"It's very hard to identify factors that provide reserve, because reserve is a very complex thing," she explained. "There's lots of bad stuff happening
in the brain as people get older, and it's hard to protect against it. So we were excited to find something so positive and so helpful, so beneficial.
We looked at a whole host of things that would indicate how cognitively active someone was, how socially connected they were, whether they were
exercising a lot ... all those things that have been shown to be protective against cognitive outcomes. And the findings for purpose in life was robust
even when we adjusted for those things. This suggests that purpose in life really does promote cognitive health as people get older."
I asked Boyle if it was possible that people who rated high on the "purpose of life" scale might have stronger, more curious, and more flexible
brains to start with ... making their strong sense of purpose more of a result than a cause of their brain's resiliency.
"I think it's some of both," she answered. "There probably is some association with purpose in life and your computing power, because by virtue of the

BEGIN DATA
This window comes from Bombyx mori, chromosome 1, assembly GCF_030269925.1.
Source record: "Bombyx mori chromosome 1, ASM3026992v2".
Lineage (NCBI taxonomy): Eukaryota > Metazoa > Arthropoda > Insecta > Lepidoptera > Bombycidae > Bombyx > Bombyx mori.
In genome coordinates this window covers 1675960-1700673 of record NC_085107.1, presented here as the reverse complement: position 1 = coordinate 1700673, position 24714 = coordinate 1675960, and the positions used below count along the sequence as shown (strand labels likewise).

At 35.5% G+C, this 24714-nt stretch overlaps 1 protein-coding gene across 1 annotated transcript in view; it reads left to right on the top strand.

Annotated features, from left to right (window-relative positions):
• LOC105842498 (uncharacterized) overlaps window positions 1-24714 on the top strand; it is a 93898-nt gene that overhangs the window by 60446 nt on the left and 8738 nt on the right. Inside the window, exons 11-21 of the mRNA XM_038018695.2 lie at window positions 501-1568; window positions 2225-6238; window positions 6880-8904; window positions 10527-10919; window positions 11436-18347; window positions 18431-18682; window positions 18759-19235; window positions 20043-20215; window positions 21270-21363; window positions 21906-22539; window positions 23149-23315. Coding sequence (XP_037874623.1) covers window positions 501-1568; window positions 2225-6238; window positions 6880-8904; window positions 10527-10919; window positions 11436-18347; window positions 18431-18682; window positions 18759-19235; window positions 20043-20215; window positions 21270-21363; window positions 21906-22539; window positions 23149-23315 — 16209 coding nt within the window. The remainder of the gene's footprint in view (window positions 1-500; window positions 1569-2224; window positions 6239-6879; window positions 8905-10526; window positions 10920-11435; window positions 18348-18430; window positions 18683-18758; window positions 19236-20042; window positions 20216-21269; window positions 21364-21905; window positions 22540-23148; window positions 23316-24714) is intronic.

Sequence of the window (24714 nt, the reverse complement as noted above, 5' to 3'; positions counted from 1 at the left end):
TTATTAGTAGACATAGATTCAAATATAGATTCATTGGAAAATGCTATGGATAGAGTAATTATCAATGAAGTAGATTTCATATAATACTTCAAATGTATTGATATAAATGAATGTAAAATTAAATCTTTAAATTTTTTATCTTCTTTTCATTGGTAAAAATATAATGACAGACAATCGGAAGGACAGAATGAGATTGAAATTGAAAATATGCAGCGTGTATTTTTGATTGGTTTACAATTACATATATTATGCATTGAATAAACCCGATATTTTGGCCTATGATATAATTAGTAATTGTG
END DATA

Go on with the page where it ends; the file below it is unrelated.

fact that someone is goal directed, and focused and intentional, they're probably engaging in a whole repertoire of behaviors that do grow their brain
and help it become stronger and more flexible. And I think it's certainly the case that people with purpose in life probably engage in a whole wide
array of behaviors that are good for them. That said, we did control for those things and we still see this protective effect, which suggests that
there may be a direct effect, as well."
Interestingly enough, other research (notably, work by Dr. Carol Ryff, published by the Institute on Aging) has found that the kind of protective
effect that purposeful living offers does not accrue from mere happiness, or what researchers call "hedonistic well-being." It would appear that humans
are hard-wired a bit like working dogs -- we may dream about a life of ease aboard luxury yachts, but we are at our best when we are gainfully engaged in
In a speech he gave in 1993, John W. Gardner, who was President Lyndon Johnson's Secretary of Health, Education and Welfare before founding Common
Cause, the Experience Corps and, at the age of 76, taking a teaching position at Stanford University, said that he believed the key to a vital old age
(he was 82 when he gave the speech) was to stay interested in life. "Everyone wants to be interesting," he said. "But the vitalizing
thing is to be interested. Keep a sense of curiosity. Discover new things. Care. Risk failure. Reach out."
Twenty years later, the Rush University research team is essentially saying the same thing -- just with a bit more neurobiology to back it up. If we want
to live well into old age, instead of just seeking happiness, pleasure, or a secure retirement of leisure, we should seek, instead, what the ancient
Egyptians prayed to be given: "a god's duty; a burden that matters."